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Thursday, June 25, 2009

Blogging about Scientific Meetings

The question is whether it is legitimate for bloggers to report on what goes on at scientific conferences and meetings. I've done it several times and I never thought there was a problem.

Well, apparently some people disagree. Read about it in the latest issue of Nature: Science journalism: Breaking the convention?.
Blogs and Twitter are opening up meetings to those not actually there. Does that mean too much access to science in the raw, asks Geoff Brumfiel.
Next month I'm going to a meeting on "The Tree of Life." I intend to let you all know what goes on at that meeting but it shouldn't be a problem since the participants know what I'm doing and I won't be the only blogger.

There was a time, forty years ago, when some scientific meetings were very closed affairs and scientists could talk openly and frankly about what they were doing without fearing that it would be widely disseminated to non-insiders. There are still a few meetings like that but the vast majority are not.


  1. Larry, I agree with you completely on this. You have never been reticent to throw your ideas out for discussion and argument.

    Disseminating and arguing about ideas and data is at the center of the scientific enterprise, especially when much of the research is funded by public money.

    I have a problem with someone who cheerfully feeds at the public trough, then wants to scurry off to a dark corner to digest.

    Those who don't have the balls to put forth their work and subject it scrutiny should find another line of work. Maybe the priesthood would work for them.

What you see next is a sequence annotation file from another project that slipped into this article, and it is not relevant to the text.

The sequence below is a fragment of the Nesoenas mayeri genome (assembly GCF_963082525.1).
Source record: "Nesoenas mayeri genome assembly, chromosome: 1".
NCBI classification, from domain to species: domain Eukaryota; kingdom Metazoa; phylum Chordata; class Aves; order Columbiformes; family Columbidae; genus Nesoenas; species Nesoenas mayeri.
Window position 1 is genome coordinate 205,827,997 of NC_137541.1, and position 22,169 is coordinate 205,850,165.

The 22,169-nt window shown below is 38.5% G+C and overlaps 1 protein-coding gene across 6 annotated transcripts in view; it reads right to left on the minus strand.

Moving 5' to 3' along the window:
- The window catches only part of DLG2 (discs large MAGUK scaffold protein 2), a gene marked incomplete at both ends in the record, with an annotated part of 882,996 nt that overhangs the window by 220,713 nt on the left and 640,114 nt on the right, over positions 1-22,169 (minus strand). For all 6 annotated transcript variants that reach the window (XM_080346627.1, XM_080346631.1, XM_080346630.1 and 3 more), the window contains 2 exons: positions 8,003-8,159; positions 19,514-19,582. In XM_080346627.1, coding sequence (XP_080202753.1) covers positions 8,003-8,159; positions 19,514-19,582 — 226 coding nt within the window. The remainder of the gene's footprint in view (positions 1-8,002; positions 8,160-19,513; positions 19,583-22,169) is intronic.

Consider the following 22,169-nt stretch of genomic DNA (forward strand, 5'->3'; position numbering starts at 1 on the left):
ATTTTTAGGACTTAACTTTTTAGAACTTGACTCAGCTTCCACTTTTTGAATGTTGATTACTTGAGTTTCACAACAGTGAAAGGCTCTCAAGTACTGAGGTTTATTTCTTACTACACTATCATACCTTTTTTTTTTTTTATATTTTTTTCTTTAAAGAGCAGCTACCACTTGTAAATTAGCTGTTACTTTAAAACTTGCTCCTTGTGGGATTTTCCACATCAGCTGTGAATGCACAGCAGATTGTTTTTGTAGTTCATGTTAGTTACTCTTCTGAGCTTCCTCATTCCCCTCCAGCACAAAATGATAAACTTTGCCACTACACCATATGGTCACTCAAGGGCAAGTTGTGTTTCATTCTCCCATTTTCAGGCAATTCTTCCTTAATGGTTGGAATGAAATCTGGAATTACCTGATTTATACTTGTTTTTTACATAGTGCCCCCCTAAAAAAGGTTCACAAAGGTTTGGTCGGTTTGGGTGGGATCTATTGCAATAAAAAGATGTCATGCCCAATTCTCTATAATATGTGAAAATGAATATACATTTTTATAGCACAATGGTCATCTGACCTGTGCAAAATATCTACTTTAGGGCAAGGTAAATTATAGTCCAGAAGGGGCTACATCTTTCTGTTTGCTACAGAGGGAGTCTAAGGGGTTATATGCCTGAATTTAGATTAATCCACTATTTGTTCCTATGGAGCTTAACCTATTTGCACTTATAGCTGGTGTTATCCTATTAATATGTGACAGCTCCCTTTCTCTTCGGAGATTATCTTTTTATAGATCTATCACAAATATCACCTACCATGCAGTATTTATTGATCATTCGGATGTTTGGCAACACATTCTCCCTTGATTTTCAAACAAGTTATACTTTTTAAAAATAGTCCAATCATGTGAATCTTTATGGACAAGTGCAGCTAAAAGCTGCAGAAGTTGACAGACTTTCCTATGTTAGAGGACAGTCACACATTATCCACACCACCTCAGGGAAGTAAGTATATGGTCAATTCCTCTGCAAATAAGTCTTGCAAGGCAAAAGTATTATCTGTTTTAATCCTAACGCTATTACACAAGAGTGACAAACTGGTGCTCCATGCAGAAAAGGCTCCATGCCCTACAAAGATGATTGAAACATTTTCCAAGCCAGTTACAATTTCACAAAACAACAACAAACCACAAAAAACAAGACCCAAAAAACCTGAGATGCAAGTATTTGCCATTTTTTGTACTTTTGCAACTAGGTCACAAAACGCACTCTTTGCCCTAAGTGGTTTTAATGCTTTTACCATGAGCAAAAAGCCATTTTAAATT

2. Im on the fence about this, I can see reasons for and against it. However, I completely disagree with waldteufel. The first 2 paragraphs are opinion and a basic statement of the scientific process.

    Problems arise in the third and fourth. "Feeds at the public trough" and "scurry off to a dark corner," sounds like someone has been feeding at the US republican "science is bad and evil" trough. Maybe there are competitors out there I don't want having immediate and pure access to my information. Maybe I have extremely preliminary information I want feedback on without walkteufel's input.

    The fourth paragraph contradicts the second paragraph and reality (it also implies women can't be scientists). Any practicing research scientist must "put forth their work," although balls can be kept in their pants, in order to obtained the cheery sustenance provided by the public. Its called publishing. Maybe if wald was a practicing scientist he and his balls would know this.